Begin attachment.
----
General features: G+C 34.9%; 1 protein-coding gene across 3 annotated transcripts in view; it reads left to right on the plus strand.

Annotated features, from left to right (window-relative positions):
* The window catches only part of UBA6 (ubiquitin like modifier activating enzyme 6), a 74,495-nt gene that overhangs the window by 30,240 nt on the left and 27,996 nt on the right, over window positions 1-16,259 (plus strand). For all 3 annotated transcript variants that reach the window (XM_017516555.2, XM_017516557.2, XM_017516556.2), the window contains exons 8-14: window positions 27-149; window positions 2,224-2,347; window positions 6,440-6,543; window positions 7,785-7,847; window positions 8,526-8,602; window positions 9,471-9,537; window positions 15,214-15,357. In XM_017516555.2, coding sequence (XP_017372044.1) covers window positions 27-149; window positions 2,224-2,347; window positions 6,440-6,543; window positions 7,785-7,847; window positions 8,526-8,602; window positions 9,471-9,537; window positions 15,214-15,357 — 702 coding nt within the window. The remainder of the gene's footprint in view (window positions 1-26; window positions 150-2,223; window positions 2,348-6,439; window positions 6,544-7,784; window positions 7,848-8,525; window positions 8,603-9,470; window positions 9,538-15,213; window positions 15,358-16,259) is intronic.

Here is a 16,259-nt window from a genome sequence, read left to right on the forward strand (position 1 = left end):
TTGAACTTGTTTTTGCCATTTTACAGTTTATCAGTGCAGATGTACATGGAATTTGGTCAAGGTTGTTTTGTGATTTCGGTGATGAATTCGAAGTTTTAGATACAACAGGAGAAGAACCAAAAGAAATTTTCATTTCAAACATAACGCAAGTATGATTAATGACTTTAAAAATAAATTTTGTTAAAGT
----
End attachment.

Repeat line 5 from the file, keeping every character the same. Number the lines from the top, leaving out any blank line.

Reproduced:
TTGAACTTGTTTTTGCCATTTTACAGTTTATCAGTGCAGATGTACATGGAATTTGGTCAAGGTTGTTTTGTGATTTCGGTGATGAATTCGAAGTTTTAGATACAACAGGAGAAGAACCAAAAGAAATTTTCATTTCAAACATAACGCAAGTATGATTAATGACTTTAAAAATAAATTTTGTTAAAGT